Fate of jailed political prisoner in Egypt raised at Cop27

UK prime minister Rishi Sunak confirms he spoke with Egyptian president about case of Alaa Abd El-Fattah

British prime minister Rishi Sunak has raised the case of the jailed pro-democracy activist Alaa Abd El-Fattah with Egypt’s president Abdel Fattah El-Sisi at a Cop27 meeting on Tuesday.

There is growing concern about the wellbeing of the British-Egyptian activist who on a hunger strike for six months and refused water on Sunday.

A Downing Street readout of their meeting said Mr Sunak “raised the case of Alaa Abd el-Fattah, stressing the UK Government’s deep concern on this issue.

“The prime minister said he hoped to see this resolved as soon as possible and would continue to press for progress,” it added.


Members of his family waited for hours outside the desert prison where he is being held throughout Monday, hoping to receive a letter that would provide information about his condition.

His mother, Laila Soueif, was “still waiting since the morning in front of the prison for a letter from Alaa.” His sister Mona tweeted in the late afternoon: “Still no sign of anything that could tell us he is fine, not hospitalised, let alone alive.”

As world leaders arrived in Sharm el-Sheikh to begin negotiations on addressing climate crisis, pressure mounted on Mr Sunak to make good on his commitment to Abd el-Fattah’s family to resolve the case.

James Lynch, a former British diplomat and the head of the human rights organisation Fair Square, who travelled with Abd el-Fattah’s youngest sister, Sanaa Seif, to Cop27, said: “I think it’s very clear that lots of people including at very high levels within the British government are personally invested in this case and see the injustice, the need for resolution and are working very hard. Yet there’s a gap here that remains – we still don’t know whether it’s being made clear that this case could have consequences for ‘business as usual’ relations with Egypt.”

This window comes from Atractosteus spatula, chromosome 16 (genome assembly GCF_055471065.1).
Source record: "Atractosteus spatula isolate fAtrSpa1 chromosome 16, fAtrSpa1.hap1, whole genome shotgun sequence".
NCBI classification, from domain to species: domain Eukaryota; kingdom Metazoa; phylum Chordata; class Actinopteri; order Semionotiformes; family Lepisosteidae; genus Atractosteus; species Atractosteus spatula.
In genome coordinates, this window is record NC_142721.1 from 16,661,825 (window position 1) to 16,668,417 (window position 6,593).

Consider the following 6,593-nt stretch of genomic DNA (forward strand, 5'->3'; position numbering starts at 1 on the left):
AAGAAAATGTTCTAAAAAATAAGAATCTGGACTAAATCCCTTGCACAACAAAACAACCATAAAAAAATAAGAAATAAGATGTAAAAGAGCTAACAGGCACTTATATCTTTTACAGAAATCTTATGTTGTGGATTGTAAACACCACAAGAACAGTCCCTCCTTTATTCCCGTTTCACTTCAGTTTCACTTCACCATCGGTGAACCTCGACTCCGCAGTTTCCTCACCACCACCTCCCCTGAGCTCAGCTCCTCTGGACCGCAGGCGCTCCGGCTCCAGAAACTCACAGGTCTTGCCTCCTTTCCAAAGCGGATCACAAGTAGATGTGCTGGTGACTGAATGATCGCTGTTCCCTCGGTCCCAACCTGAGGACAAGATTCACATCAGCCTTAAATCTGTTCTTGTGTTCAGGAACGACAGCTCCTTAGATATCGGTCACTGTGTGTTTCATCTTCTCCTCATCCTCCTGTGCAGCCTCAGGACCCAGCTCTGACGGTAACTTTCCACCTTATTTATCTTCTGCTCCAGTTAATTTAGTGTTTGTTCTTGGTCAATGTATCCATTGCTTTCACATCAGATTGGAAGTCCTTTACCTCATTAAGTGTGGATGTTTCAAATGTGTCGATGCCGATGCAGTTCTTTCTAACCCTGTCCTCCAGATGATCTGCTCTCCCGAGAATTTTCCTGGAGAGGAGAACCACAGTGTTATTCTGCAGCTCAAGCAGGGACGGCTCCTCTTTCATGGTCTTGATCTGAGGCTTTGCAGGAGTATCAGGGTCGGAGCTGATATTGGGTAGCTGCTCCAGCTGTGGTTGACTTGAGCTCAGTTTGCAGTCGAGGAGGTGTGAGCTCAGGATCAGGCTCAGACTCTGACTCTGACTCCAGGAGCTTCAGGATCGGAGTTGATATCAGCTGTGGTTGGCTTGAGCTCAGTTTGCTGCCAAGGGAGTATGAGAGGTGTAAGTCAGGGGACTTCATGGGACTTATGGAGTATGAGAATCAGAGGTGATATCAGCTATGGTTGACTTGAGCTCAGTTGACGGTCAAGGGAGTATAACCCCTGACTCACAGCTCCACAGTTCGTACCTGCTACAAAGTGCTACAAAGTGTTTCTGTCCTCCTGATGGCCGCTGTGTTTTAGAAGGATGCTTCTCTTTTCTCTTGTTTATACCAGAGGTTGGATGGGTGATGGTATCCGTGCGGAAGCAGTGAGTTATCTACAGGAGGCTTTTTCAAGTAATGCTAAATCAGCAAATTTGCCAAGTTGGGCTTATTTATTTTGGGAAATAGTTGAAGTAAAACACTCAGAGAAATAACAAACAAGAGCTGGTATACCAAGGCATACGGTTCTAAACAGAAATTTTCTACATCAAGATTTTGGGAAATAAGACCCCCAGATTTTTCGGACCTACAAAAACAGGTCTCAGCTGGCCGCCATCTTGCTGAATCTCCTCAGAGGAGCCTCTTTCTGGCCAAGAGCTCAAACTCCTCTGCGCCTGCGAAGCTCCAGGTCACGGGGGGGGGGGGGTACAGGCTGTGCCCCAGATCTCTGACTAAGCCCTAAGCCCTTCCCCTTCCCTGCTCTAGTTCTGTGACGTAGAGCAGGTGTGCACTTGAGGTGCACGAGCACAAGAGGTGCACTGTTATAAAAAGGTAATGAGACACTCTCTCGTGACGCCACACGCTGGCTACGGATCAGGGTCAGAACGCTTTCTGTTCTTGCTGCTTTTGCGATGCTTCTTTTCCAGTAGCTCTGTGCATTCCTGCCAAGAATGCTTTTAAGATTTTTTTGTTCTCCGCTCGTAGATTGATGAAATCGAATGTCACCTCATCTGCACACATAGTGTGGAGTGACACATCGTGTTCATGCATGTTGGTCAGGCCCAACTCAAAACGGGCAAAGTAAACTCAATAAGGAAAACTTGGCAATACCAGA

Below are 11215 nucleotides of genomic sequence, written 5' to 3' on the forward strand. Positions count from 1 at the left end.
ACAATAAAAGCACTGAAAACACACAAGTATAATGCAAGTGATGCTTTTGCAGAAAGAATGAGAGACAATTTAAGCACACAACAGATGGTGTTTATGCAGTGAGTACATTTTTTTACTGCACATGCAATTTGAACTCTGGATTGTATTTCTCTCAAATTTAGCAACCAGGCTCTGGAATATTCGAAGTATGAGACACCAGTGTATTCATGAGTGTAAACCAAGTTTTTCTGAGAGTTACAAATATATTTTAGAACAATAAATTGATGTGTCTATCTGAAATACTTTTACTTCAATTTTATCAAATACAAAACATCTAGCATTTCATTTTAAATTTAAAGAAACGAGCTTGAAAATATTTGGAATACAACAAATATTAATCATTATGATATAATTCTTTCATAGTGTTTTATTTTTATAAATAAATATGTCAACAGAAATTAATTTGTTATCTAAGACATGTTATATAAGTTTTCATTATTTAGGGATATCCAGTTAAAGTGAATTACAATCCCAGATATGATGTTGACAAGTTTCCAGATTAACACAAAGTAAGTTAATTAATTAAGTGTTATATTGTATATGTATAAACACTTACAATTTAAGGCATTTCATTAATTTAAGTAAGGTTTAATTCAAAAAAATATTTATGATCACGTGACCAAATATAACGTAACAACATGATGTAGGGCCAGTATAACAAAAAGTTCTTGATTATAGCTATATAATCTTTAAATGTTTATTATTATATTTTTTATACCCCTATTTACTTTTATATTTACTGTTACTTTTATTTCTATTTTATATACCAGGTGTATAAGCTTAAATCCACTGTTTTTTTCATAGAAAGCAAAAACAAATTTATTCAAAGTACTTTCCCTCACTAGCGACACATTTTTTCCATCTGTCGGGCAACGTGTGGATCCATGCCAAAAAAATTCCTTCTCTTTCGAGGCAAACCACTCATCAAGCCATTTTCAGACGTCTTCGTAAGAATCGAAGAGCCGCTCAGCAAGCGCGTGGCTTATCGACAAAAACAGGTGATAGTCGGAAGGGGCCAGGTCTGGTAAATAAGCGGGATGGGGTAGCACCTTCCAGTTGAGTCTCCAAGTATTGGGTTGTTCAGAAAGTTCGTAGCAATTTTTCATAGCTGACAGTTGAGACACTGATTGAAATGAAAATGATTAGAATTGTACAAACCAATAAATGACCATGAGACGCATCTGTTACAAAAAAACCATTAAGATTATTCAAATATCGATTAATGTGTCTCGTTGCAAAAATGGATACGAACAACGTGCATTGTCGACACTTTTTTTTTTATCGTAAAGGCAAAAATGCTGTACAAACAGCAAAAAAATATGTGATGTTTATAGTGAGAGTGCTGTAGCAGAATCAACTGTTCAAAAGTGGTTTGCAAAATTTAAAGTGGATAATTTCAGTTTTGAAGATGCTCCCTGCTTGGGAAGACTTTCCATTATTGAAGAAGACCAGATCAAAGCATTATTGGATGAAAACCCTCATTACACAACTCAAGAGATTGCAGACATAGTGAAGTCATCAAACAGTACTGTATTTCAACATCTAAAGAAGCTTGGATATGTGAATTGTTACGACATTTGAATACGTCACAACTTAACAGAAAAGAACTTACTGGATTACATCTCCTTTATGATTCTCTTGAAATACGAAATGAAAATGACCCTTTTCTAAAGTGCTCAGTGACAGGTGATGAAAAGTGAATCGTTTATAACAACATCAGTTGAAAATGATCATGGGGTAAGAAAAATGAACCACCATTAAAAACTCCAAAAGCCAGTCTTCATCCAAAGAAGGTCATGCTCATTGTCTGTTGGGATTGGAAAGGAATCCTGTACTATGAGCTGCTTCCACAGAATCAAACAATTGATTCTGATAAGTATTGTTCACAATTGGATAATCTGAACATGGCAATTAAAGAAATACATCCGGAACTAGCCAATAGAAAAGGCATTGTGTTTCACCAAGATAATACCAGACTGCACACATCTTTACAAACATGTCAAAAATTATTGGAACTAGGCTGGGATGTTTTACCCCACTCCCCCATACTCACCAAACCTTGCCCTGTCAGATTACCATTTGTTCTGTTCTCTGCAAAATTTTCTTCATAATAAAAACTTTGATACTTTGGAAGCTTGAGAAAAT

Sameh Shoukry, Egypt’s foreign minister, who is also presiding over Cop27, rebuffed questions about the case. “I believe we should all concentrate on the task at hand, which is the priorities as they relate to climate change. We have deep bilateral relations with the UK,” he said.

Pressed on the issue of whether Abd el-Fattah’s potential death could overshadow proceedings, he replied: “I am confident that the prison authorities will provide the healthcare, the care that is available to all inmates.” He added that the Egyptian authorities had yet to recognise Abd el-Fattah’s dual nationality, after the activist gained British citizenship last year through his mother while incarcerated.

Abd el-Fattah is a figurehead of Egypt’s 2011 uprising, whose writings on protests, technology and democracy have affected a generation across the Middle East, though he has spent most of the past decade behind bars. Last year, he was sentenced to a further five years in prison for sharing a social media post about torture.

He began a hunger strike in April in protest at his detention conditions, which include the Egyptian authorities’ efforts to prevent British officials from visiting him. – Additional reporting Guardian

Kevin O'Sullivan

Kevin O'Sullivan

Kevin O'Sullivan is Environment and Science Editor and former editor of The Irish Times